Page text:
To that end, there is one job opportunity here in Annapolis that is intriguing. (The interesting job in D.C. about which I wrote earlier evaporated; my friend and former coworker found what he called “a slam-dunk candidate” who got the gig.) But there is a yacht brokerage agency is looking to pay someone for some office/marketing help—someone to help with their website and social media and such—while also training that person to become a broker. I have no interest in being a used-car salesman, but such a situation might be a way for me to break into the marine industry. This agency believes I might be that person and wants to talk later today, and I am inclined to listen.

Along another line: earlier this week I sent out an invoice for some freelance copywriting I did for another former coworker of mine. That felt good: doing the work and then issuing an invoice. It was just a few hundred dollars but still, it’s a start. Or it could be. Do I stay here in “society” and try to establish a freelance career? If I could get that going, that would be something I could do from anywhere—say, on a boat in the Caribbean. Do I stay in the States (if they still exist after Tuesday’s election) and address the issues/concerns I have about Further while also building up my cruising kitty and establishing an income source for the future, all while living in a place I like and where I have a lot of friends, and then go next year? It’s a compelling argument.

And then there’s this fabulous quote from late actor Sterling Hayden. The guy was a movie star, but before that he grew up in a rough-and-tumble orphan’s existence in Massachusetts and Maine, and he became a Grand Banks fisherman and then a sea captain. As a captain, he even ran guns for what was then the CIA into what was then Yugoslavia during World War II. In short, the guy was a badass. But he has this fabulous quote to which I return again and again:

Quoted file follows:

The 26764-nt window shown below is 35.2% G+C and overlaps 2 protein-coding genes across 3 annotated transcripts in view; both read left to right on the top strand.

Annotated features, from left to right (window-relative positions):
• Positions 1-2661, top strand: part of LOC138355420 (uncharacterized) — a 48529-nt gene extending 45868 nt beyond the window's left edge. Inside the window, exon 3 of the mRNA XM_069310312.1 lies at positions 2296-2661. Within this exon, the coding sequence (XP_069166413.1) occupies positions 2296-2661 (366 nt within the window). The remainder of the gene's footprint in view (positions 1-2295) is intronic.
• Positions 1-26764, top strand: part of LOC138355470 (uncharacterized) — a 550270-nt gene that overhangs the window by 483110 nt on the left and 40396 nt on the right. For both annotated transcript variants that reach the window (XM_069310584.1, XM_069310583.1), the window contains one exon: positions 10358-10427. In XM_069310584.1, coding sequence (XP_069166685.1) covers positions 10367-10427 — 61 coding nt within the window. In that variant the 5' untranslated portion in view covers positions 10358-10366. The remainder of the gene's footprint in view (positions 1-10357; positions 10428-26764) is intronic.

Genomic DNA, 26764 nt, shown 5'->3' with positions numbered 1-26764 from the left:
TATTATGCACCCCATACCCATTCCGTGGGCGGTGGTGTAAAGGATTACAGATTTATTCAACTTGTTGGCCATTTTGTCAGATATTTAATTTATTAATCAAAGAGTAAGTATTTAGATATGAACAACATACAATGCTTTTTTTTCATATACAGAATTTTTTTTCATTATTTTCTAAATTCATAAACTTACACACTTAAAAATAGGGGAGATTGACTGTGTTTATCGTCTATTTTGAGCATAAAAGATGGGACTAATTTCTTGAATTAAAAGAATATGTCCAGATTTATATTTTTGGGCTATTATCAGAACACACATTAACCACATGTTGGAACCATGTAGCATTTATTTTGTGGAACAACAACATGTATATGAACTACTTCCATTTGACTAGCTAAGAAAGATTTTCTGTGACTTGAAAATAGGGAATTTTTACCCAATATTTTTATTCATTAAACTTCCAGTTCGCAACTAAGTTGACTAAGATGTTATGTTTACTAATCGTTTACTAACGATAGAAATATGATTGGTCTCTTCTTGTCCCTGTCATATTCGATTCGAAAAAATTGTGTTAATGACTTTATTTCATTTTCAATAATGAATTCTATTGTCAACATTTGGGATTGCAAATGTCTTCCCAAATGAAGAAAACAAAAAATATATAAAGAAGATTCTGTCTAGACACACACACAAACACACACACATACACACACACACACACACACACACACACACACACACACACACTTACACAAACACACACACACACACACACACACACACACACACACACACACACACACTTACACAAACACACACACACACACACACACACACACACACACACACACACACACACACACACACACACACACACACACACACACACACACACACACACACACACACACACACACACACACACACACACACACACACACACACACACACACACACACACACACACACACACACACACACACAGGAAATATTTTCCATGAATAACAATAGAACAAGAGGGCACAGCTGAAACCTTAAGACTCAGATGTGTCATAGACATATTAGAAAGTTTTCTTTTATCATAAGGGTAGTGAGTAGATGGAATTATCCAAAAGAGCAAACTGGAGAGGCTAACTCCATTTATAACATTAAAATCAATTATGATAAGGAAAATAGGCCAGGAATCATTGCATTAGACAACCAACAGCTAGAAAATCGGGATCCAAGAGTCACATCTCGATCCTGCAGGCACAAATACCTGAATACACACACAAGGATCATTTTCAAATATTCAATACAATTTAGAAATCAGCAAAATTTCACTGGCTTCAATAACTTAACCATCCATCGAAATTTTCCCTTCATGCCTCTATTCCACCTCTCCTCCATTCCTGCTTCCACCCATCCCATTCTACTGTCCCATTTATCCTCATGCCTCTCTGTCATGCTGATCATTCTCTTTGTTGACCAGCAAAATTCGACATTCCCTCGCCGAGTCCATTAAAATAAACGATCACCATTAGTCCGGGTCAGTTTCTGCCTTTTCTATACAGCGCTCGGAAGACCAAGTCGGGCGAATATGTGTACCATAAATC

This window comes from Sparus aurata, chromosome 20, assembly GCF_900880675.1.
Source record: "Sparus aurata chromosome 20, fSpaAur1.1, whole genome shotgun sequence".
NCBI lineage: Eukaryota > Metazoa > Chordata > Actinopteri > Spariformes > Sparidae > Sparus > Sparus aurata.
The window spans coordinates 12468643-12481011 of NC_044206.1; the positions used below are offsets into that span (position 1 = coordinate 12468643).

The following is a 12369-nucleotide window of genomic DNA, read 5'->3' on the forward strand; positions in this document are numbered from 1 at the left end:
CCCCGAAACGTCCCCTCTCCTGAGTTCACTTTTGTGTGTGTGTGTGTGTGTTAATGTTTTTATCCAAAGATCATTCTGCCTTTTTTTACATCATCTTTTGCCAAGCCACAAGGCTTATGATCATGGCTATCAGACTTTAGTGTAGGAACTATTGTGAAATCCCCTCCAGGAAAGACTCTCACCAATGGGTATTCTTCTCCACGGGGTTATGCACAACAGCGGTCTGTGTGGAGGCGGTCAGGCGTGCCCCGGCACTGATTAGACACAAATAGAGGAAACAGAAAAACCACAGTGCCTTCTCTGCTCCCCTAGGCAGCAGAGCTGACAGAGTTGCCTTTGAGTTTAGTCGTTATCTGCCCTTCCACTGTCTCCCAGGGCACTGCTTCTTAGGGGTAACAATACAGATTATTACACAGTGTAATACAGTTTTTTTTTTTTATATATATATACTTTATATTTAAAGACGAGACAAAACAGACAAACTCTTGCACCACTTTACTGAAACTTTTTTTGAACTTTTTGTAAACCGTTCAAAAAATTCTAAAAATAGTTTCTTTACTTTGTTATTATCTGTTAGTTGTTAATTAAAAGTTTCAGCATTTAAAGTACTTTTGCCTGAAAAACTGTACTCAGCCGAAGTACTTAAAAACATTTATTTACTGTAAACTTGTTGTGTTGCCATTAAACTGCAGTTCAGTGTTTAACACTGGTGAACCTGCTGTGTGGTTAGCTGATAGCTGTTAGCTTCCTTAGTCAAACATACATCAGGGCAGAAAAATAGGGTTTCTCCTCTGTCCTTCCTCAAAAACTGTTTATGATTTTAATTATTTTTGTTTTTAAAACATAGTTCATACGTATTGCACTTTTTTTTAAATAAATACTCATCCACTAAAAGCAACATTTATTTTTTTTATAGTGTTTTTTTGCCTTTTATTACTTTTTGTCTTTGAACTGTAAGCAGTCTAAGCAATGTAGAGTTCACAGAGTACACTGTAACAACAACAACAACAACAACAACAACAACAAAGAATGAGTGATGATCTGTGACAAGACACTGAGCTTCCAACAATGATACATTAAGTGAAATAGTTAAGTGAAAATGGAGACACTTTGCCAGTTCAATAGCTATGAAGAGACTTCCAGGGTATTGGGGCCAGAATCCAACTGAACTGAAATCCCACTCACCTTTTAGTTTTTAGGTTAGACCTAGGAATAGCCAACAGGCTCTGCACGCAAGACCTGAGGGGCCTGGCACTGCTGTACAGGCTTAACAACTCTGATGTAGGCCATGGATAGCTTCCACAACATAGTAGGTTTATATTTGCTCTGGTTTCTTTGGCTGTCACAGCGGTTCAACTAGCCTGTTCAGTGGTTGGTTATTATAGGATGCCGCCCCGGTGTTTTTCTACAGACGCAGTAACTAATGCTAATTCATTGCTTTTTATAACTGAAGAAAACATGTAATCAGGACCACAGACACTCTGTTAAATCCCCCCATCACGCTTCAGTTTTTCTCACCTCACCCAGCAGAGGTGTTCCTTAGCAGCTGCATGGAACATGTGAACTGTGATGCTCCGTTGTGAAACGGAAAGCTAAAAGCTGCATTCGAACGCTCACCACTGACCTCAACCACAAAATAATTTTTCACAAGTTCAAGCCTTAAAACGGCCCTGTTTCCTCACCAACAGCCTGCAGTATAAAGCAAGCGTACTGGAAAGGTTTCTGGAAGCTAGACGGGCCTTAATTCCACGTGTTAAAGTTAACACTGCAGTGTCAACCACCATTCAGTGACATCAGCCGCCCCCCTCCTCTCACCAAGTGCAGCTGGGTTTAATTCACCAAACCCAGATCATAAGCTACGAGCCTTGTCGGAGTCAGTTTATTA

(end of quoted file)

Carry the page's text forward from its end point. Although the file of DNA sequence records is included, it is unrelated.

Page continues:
To be truly challenging, a voyage, like a life, must rest on a firm foundation of financial unrest. Otherwise, you are doomed to a routine traverse, the kind known to yachtsmen who play with their boats at sea…”cruising” it is called. Voyaging belongs to seamen, and to the wanderers of the world who cannot, or will not, fit in. If you are contemplating a voyage and you have the means, abandon the venture until your fortunes change. Only then will you know what the sea is all about.

Granted, that’s easy to say when you’re a movie star and can fly back to Hollywood to make a cool hundred grand in a month (exorbitant wages in those days) whenever you’re broke, but the sentiment remains. (And the continuation of that quote, the first one on this page, is equally brilliant.)

But all the signs I get from the universe tell me to go. I even changed my phone’s lock screen from a photo of the late, great Spoondog to an exhortation that reads, “Life will only change when you become more committed to your dreams than you are to your comfort zone.”

And that’s what it all comes down to: stay in my comfort zone or chase my dream. In years past, I’d have already leapt. And I started my leap with this dream. But for some reason I’ve paused at the end of the diving board. Whether I take the plunge or tiptoe back to the pool deck will be determined in the next few hours. Stay tuned.